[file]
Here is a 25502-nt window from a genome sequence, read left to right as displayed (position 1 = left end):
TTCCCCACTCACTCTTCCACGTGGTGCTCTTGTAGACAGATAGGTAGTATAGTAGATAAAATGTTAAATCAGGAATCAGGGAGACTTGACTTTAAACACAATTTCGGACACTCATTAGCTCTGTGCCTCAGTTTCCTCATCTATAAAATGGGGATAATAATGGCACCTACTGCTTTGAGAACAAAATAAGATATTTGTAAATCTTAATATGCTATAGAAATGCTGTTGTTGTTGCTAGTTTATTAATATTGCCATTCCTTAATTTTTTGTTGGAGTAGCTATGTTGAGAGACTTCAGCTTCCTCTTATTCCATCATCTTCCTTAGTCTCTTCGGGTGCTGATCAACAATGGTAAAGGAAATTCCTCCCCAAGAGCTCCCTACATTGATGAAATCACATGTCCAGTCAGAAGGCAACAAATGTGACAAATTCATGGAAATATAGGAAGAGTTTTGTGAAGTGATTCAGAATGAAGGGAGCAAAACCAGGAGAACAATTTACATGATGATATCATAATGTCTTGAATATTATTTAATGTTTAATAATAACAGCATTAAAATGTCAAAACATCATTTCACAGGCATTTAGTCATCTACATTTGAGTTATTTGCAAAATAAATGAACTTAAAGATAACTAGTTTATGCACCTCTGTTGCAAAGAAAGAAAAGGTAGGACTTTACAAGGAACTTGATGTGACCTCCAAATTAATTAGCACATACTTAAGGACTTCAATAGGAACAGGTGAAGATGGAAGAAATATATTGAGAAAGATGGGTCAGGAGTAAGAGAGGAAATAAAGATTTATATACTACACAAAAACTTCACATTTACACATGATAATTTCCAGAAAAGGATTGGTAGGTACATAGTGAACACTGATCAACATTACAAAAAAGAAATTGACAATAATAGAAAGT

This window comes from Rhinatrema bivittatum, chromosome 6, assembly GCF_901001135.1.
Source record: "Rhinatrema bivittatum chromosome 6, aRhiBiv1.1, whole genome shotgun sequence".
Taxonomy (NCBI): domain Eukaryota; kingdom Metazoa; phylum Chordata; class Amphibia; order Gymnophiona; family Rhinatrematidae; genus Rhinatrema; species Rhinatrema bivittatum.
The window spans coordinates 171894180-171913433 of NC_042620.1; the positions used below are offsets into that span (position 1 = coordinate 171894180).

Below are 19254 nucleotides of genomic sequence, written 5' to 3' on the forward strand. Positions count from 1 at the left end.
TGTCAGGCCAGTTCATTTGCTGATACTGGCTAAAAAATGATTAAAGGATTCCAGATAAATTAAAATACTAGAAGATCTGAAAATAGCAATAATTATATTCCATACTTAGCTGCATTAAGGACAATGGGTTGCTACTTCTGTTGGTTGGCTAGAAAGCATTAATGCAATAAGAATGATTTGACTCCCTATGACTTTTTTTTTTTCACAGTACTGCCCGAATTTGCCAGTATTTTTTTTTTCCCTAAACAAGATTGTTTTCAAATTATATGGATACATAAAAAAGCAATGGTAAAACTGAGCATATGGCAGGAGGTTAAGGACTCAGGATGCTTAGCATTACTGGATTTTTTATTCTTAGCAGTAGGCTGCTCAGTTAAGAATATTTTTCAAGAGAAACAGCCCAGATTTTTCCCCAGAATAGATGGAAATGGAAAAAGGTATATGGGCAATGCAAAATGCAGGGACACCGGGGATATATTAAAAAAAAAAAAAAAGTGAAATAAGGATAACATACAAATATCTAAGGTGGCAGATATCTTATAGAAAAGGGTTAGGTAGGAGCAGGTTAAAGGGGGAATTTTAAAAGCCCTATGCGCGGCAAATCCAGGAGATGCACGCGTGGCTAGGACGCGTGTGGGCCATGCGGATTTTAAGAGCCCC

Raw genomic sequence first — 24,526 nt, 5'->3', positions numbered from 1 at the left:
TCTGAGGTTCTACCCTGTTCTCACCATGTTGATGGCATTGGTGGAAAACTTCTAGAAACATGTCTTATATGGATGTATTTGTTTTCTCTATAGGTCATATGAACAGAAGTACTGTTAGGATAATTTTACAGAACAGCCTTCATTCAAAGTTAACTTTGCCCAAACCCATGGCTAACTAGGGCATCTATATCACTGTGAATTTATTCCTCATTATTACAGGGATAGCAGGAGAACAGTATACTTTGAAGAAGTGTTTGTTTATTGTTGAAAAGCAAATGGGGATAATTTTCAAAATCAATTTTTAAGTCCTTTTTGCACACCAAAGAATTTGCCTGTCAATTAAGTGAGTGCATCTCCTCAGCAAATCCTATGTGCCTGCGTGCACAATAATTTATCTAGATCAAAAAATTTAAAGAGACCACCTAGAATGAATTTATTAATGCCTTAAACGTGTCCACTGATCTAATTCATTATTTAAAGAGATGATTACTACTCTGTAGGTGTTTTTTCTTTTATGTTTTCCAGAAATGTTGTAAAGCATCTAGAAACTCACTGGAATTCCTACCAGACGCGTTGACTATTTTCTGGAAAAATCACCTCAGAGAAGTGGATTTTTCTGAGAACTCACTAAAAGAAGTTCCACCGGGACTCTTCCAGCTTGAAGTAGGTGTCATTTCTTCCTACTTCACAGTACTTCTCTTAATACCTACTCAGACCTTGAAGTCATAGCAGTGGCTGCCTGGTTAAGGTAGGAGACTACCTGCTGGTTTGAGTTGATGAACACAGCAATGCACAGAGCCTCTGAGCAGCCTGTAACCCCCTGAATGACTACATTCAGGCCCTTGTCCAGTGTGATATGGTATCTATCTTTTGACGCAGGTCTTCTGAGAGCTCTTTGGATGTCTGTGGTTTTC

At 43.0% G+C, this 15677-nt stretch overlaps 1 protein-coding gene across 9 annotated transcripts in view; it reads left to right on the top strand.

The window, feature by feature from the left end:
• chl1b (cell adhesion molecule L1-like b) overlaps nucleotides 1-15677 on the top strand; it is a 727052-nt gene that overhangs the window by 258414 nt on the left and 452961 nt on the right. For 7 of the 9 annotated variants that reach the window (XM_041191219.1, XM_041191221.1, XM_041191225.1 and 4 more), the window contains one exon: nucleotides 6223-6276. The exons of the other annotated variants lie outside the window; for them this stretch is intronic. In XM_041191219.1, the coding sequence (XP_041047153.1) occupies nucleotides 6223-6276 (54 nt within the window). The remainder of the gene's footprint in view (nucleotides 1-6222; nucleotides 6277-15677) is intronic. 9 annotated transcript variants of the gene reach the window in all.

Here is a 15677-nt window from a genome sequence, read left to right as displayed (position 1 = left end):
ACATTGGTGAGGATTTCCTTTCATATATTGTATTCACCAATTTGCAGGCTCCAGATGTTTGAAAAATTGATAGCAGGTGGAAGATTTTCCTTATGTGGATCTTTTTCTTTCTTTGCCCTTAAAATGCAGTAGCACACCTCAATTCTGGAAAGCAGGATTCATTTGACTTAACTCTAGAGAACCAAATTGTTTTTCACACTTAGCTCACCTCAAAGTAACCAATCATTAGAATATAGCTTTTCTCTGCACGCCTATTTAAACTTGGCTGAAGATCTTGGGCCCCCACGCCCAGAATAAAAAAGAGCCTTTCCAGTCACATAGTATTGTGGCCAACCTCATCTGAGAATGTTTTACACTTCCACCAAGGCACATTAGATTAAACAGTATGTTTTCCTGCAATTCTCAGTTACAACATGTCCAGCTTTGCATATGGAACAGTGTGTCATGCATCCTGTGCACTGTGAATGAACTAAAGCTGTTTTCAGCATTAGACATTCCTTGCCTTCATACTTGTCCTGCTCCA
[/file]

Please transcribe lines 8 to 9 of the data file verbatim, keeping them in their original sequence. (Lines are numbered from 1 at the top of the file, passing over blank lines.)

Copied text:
TGTCAGGCCAGTTCATTTGCTGATACTGGCTAAAAAATGATTAAAGGATTCCAGATAAATTAAAATACTAGAAGATCTGAAAATAGCAATAATTATATTCCATACTTAGCTGCATTAAGGACAATGGGTTGCTACTTCTGTTGGTTGGCTAGAAAGCATTAATGCAATAAGAATGATTTGACTCCCTATGACTTTTTTTTTTTCACAGTACTGCCCGAATTTGCCAGTATTTTTTTTTTCCCTAAACAAGATTGTTTTCAAATTATATGGATACATAAAAAAGCAATGGTAAAACTGAGCATATGGCAGGAGGTTAAGGACTCAGGATGCTTAGCATTACTGGATTTTTTATTCTTAGCAGTAGGCTGCTCAGTTAAGAATATTTTTCAAGAGAAACAGCCCAGATTTTTCCCCAGAATAGATGGAAATGGAAAAAGGTATATGGGCAATGCAAAATGCAGGGACACCGGGGATATATTAAAAAAAAAAAAAAAGTGAAATAAGGATAACATACAAATATCTAAGGTGGCAGATATCTTATAGAAAAGGGTTAGGTAGGAGCAGGTTAAAGGGGGAATTTTAAAAGCCCTATGCGCGGCAAATCCAGGAGATGCACGCGTGGCTAGGACGCGTGTGGGCCATGCGGATTTTAAGAGCCCC

Raw genomic sequence first — 24,526 nt, 5'->3', positions numbered from 1 at the left: